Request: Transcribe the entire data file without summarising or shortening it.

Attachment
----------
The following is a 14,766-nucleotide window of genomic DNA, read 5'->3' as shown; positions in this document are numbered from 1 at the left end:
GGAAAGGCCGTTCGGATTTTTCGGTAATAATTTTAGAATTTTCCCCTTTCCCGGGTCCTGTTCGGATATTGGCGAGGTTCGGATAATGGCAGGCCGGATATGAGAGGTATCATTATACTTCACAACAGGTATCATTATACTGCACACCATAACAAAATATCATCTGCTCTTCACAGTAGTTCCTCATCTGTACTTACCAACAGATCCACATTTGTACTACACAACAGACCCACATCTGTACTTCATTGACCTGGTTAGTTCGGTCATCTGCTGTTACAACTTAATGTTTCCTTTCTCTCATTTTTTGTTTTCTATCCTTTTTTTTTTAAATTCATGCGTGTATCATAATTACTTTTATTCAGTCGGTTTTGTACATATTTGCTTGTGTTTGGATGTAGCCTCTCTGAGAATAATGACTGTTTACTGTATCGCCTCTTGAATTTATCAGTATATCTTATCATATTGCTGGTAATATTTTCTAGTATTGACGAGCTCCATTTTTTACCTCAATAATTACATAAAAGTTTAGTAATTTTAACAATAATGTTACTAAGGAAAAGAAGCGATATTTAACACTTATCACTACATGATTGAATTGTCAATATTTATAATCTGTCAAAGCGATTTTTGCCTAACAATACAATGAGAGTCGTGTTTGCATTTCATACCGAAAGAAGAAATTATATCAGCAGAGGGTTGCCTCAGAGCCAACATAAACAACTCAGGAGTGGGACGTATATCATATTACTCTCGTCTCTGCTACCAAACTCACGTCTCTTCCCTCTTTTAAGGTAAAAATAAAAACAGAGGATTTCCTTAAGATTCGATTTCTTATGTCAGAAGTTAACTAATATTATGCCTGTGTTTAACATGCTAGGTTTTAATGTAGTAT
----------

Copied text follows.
The following is a 14,766-nucleotide window of genomic DNA, read 5'->3' as shown; positions in this document are numbered from 1 at the left end:
GGAAAGGCCGTTCGGATTTTTCGGTAATAATTTTAGAATTTTCCCCTTTCCCGGGTCCTGTTCGGATATTGGCGAGGTTCGGATAATGGCAGGCCGGATATGAGAGGTATCATTATACTTCACAACAGGTATCATTATACTGCACACCATAACAAAATATCATCTGCTCTTCACAGTAGTTCCTCATCTGTACTTACCAACAGATCCACATTTGTACTACACAACAGACCCACATCTGTACTTCATTGACCTGGTTAGTTCGGTCATCTGCTGTTACAACTTAATGTTTCCTTTCTCTCATTTTTTGTTTTCTATCCTTTTTTTTTTAAATTCATGCGTGTATCATAATTACTTTTATTCAGTCGGTTTTGTACATATTTGCTTGTGTTTGGATGTAGCCTCTCTGAGAATAATGACTGTTTACTGTATCGCCTCTTGAATTTATCAGTATATCTTATCATATTGCTGGTAATATTTTCTAGTATTGACGAGCTCCATTTTTTACCTCAATAATTACATAAAAGTTTAGTAATTTTAACAATAATGTTACTAAGGAAAAGAAGCGATATTTAACACTTATCACTACATGATTGAATTGTCAATATTTATAATCTGTCAAAGCGATTTTTGCCTAACAATACAATGAGAGTCGTGTTTGCATTTCATACCGAAAGAAGAAATTATATCAGCAGAGGGTTGCCTCAGAGCCAACATAAACAACTCAGGAGTGGGACGTATATCATATTACTCTCGTCTCTGCTACCAAACTCACGTCTCTTCCCTCTTTTAAGGTAAAAATAAAAACAGAGGATTTCCTTAAGATTCGATTTCTTATGTCAGAAGTTAACTAATATTATGCCTGTGTTTAACATGCTAGGTTTTAATGTAGTAT